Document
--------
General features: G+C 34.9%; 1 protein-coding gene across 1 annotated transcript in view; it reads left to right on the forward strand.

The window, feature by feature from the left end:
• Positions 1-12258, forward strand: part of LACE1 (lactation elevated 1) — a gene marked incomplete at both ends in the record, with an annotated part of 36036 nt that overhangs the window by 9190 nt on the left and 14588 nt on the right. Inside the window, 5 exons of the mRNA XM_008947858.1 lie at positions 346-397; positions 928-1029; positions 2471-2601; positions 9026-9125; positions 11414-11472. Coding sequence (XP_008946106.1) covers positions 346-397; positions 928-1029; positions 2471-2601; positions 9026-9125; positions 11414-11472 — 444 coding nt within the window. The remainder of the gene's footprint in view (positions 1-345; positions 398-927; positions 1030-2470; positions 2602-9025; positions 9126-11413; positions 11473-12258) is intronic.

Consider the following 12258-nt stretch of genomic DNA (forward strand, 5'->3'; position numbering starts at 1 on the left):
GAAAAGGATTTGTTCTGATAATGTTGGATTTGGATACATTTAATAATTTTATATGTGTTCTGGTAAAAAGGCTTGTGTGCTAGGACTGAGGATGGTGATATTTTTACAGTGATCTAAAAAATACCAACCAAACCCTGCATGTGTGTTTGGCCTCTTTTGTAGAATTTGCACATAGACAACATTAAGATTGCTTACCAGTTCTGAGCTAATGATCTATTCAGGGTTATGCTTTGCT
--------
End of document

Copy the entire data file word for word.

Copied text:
General features: G+C 34.9%; 1 protein-coding gene across 1 annotated transcript in view; it reads left to right on the forward strand.

The window, feature by feature from the left end:
• Positions 1-12258, forward strand: part of LACE1 (lactation elevated 1) — a gene marked incomplete at both ends in the record, with an annotated part of 36036 nt that overhangs the window by 9190 nt on the left and 14588 nt on the right. Inside the window, 5 exons of the mRNA XM_008947858.1 lie at positions 346-397; positions 928-1029; positions 2471-2601; positions 9026-9125; positions 11414-11472. Coding sequence (XP_008946106.1) covers positions 346-397; positions 928-1029; positions 2471-2601; positions 9026-9125; positions 11414-11472 — 444 coding nt within the window. The remainder of the gene's footprint in view (positions 1-345; positions 398-927; positions 1030-2470; positions 2602-9025; positions 9126-11413; positions 11473-12258) is intronic.

Consider the following 12258-nt stretch of genomic DNA (forward strand, 5'->3'; position numbering starts at 1 on the left):
GAAAAGGATTTGTTCTGATAATGTTGGATTTGGATACATTTAATAATTTTATATGTGTTCTGGTAAAAAGGCTTGTGTGCTAGGACTGAGGATGGTGATATTTTTACAGTGATCTAAAAAATACCAACCAAACCCTGCATGTGTGTTTGGCCTCTTTTGTAGAATTTGCACATAGACAACATTAAGATTGCTTACCAGTTCTGAGCTAATGATCTATTCAGGGTTATGCTTTGCT